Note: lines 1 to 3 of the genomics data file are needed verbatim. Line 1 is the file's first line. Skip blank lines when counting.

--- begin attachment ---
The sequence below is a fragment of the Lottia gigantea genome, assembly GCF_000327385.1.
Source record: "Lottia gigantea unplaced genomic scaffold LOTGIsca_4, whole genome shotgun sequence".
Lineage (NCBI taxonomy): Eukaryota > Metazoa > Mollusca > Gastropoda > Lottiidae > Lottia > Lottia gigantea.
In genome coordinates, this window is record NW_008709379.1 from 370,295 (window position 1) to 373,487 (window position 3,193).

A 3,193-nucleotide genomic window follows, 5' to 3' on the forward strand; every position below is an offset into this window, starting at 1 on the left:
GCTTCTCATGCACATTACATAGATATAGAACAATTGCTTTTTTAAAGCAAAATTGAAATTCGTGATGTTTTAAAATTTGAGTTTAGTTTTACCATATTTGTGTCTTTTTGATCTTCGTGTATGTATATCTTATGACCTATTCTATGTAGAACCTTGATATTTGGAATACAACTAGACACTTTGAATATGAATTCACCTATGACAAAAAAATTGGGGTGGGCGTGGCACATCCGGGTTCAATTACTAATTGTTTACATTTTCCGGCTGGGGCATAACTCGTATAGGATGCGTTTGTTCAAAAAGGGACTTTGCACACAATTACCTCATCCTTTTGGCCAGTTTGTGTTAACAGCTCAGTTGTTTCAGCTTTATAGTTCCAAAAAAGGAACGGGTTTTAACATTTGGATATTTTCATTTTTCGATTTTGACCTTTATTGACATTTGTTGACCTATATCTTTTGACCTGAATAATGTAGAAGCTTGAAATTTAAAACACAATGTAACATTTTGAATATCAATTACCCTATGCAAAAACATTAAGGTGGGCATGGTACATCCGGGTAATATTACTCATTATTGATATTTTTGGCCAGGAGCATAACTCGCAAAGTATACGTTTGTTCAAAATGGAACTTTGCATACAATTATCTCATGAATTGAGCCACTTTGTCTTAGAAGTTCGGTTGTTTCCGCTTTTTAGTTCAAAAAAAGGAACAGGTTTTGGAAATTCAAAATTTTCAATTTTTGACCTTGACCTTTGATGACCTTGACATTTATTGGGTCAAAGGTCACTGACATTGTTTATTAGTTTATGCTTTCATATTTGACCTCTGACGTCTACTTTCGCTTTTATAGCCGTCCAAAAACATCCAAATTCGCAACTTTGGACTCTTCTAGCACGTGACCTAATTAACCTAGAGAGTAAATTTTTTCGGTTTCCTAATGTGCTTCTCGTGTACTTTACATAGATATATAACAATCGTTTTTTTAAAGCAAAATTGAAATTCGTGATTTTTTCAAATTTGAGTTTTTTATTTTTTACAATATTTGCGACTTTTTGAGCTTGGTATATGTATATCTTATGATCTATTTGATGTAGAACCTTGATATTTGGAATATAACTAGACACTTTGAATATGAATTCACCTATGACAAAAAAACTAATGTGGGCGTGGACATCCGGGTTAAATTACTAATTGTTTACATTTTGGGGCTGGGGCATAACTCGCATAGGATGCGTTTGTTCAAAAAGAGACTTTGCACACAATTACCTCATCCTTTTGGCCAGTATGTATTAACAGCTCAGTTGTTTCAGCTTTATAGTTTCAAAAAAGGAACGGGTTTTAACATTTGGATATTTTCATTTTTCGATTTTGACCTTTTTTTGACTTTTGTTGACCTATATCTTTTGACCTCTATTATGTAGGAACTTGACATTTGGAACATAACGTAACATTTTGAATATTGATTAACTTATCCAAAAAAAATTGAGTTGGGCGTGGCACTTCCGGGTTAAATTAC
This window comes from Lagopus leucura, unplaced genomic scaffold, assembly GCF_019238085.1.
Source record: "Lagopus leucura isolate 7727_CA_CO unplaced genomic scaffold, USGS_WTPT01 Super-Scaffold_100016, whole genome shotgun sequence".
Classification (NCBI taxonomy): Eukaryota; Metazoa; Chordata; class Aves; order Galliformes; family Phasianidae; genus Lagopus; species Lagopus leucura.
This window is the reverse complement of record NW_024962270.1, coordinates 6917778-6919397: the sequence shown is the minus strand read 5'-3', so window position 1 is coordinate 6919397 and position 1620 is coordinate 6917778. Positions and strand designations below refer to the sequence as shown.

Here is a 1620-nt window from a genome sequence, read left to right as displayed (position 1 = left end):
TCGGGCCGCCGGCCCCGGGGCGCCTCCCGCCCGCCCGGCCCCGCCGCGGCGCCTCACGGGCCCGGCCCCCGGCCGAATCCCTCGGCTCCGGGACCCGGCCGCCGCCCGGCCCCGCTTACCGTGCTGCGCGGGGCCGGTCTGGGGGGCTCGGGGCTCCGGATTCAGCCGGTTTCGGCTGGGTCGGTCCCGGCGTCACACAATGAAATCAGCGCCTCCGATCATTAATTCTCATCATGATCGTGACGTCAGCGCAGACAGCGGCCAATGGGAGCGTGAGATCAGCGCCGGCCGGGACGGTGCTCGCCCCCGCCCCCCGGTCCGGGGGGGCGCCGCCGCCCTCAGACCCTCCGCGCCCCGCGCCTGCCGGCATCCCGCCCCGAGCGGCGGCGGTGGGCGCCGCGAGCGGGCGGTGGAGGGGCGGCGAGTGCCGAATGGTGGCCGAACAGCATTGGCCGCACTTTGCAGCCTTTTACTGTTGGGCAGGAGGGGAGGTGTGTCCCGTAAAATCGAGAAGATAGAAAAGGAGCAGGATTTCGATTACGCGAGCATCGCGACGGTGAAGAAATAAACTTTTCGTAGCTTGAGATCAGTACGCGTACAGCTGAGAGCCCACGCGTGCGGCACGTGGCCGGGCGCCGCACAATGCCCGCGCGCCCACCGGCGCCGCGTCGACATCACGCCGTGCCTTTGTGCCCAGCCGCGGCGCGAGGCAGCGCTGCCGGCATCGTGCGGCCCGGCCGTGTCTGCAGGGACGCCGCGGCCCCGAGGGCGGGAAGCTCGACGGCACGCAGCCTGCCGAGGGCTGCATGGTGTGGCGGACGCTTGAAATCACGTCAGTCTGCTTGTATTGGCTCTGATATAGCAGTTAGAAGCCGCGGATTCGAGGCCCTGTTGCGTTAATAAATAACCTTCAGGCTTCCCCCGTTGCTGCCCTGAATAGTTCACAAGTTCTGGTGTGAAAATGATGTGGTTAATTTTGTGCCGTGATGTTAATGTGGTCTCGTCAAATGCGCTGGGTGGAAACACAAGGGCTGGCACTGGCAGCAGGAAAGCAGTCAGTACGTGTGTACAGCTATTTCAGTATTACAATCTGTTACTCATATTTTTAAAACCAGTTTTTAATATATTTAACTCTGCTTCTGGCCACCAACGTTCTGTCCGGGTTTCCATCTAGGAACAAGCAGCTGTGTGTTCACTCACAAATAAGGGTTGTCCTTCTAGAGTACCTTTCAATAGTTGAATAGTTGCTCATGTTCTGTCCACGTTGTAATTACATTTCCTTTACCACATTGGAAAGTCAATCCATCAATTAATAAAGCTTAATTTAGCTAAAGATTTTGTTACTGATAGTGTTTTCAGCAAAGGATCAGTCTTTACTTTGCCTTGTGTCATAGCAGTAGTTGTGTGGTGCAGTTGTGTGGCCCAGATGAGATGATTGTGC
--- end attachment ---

The sequence below is a fragment of the Lottia gigantea genome, assembly GCF_000327385.1.
Source record: "Lottia gigantea unplaced genomic scaffold LOTGIsca_4, whole genome shotgun sequence".
Lineage (NCBI taxonomy): Eukaryota > Metazoa > Mollusca > Gastropoda > Lottiidae > Lottia > Lottia gigantea.